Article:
How the pandemic changed the equity market

A market crash reshapes economies and markets. The impact of the recent pandemic is still playing out in new and unexpected ways.

The COVID-19 pandemic created winners and losers on the share market. While some sectors are still struggling to recover and face significant uncertainty, others are surging.

But today’s winner is often tomorrow’s loser.

A look back at 2020’s dramatic market drop provides some timely lessons about the benefits of diversification that can ultimately help protect investor portfolios against the next shock.

What was hot: materials

After spending years recovering from the end of the last mining boom, the S&P/ASX 200 Materials index finally hit new heights. Aussie giants Rio Tinto and BHP grew by more than 30% year-on-year to May.

A key reason was surging demand from China for Australian iron ore, which pushed the commodity’s price higher. Meanwhile, iron ore exports from Brazil – the second-largest iron ore exporter to China behind Australia – slowed as it grappled with debilitating COVID-19 outbreaks.

Government incentives such as HomeBuilder also contributed to a property boom, which has also helped drive up the sector.

What was not: utilities and energy

With the economy locked down for long periods during COVID-19 outbreaks and wider macro-economic forces at play, demand for energy dramatically slowed. ASX energy shares dropped by more than 27% in 2020.

And while the sector has recovered from a sharp plunge in oil prices, by May 2021 it was still down by around one-third compared to February last year.

Australia’s utility companies suffered a similar fate. Demand for water, electricity and gas slowed and the sector dropped 16.1% last year. Shares in Australian utility giants Origin Energy and AGL dropped to their lowest levels since 2004.

What was on fire: technology

Global giants Amazon, Netflix and Zoom all experienced breakout years as stay-at-home orders and snap lockdowns forced people to switch physical activities such as shopping, entertainment, and work to the virtual world.

The Aussie information technology sector grew 57.8% last year, following the US tech-heavy NASDAQ index, which more than doubled within a year.

ASX market darlings such as Afterpay and Xero reached new heights, with the stocks ending the year 1119% and 146% respectively higher than their March lows.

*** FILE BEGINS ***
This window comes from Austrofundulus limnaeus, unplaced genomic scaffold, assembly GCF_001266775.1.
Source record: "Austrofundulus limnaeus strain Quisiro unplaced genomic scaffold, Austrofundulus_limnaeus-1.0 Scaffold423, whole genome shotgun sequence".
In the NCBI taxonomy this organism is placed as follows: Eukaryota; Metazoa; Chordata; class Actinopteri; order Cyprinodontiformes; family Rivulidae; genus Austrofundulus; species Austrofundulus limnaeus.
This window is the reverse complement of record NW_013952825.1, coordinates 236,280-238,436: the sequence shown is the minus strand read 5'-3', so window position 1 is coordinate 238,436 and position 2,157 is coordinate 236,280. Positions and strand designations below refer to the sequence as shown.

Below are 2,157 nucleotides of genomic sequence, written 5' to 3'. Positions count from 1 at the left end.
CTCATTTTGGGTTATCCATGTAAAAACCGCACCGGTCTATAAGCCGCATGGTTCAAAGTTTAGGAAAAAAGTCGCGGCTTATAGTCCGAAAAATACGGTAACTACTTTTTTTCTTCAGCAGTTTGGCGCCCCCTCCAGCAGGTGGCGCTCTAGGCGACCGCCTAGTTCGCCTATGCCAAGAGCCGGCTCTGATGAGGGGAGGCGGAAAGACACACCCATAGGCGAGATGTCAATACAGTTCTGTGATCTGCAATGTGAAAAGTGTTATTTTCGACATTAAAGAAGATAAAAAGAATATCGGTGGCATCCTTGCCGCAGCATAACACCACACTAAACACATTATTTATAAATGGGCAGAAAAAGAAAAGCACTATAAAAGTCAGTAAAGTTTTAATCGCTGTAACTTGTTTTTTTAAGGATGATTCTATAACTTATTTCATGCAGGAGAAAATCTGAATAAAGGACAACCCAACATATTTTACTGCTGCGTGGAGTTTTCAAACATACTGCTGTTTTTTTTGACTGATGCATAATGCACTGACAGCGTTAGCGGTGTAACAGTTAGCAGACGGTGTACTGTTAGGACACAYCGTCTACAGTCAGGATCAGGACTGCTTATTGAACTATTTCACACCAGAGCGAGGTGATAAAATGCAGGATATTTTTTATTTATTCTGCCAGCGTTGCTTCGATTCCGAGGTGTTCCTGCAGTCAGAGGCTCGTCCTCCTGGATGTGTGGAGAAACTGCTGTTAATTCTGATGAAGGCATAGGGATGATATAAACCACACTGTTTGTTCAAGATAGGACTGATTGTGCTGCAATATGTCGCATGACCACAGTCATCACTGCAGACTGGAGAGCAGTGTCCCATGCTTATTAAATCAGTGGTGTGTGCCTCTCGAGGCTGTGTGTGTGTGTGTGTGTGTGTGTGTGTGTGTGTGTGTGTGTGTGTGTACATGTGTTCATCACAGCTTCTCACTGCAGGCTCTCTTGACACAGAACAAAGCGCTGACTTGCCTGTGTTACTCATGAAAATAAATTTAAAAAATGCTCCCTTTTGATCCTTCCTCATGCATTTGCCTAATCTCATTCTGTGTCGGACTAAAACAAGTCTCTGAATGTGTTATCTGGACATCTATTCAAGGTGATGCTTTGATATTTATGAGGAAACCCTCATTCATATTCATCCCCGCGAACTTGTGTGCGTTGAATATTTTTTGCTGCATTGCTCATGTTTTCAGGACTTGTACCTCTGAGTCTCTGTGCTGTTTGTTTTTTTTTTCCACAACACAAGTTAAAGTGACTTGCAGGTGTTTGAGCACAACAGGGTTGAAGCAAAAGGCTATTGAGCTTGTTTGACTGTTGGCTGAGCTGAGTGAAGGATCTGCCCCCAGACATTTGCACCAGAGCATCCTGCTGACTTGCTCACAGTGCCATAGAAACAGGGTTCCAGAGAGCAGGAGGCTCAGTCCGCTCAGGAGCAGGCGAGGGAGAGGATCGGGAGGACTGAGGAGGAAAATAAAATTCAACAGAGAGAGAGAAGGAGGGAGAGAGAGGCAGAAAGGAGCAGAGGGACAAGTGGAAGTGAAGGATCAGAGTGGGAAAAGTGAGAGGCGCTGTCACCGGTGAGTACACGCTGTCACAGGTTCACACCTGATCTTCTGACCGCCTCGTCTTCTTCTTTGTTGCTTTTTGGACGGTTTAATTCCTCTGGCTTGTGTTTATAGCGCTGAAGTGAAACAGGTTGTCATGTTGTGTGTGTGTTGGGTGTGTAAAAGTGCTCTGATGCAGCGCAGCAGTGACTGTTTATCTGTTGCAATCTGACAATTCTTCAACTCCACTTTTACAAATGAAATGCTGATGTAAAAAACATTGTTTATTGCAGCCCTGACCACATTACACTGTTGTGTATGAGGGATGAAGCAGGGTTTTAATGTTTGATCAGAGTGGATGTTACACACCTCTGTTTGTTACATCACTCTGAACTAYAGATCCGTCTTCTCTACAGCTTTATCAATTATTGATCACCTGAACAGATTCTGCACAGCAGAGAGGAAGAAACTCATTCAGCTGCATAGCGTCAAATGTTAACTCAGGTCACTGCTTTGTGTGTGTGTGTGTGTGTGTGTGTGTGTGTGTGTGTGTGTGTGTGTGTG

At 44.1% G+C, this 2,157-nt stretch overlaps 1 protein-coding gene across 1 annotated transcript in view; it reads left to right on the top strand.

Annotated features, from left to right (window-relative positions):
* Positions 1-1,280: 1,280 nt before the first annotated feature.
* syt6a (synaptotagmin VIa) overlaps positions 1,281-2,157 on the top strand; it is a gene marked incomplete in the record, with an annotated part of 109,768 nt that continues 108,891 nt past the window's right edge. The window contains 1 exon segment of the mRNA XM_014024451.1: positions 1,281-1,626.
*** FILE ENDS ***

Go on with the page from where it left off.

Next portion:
More recently, the surging sector may have become overvalued, prompting a tech sector selloff early in 2021.

What was not, then hot again: consumer discretionary and financials

Consumer discretionary spending fell into a deep hole in the middle of 2020 as the recession took hold.

Unemployment soared and spending plummeted as shops, transport, and events were shut down.

People increased their savings until JobSeeker payments were doubled and JobKeeper business payments pumped up the economy.

The sector finished 2020 with an 11.3% gain, bouncing back from a 45% fall between March and April.

Similarly, the financial sector struggled amid concerns there would be mass defaults on mortgages and business loans. The sector finished 6.6% down for the year but has since grown by 17% in the first five months of 2021 as the economy rebounded and property prices boomed.

Diversification: preparing your portfolio for the unforeseeable

COVID-19 fundamentally changed almost every market in the world. But the performance of each sector was partly down to luck, given no one predicted a global pandemic or Australia’s faster-than-expected recovery.

This is why diversification should be a core strategy for all investors. It spreads out investment risk and ensures that all the eggs in your basket don’t break at once.

Holding one or two stocks – even blue-chips such as the big banks – increases investment risk. Even banks made rare cuts to their dividends as COVID-19 struck.

A more diversified portfolio could include dozens (or hundreds) of stocks diversified across sectors and geographies. Even more diversification can be obtained by adding different asset classes such as bonds, property, and less-common classes such as infrastructure.

A portfolio should also include easy-to-access sources of income such as cash, so you’re never forced to sell shares when a downturn strikes.


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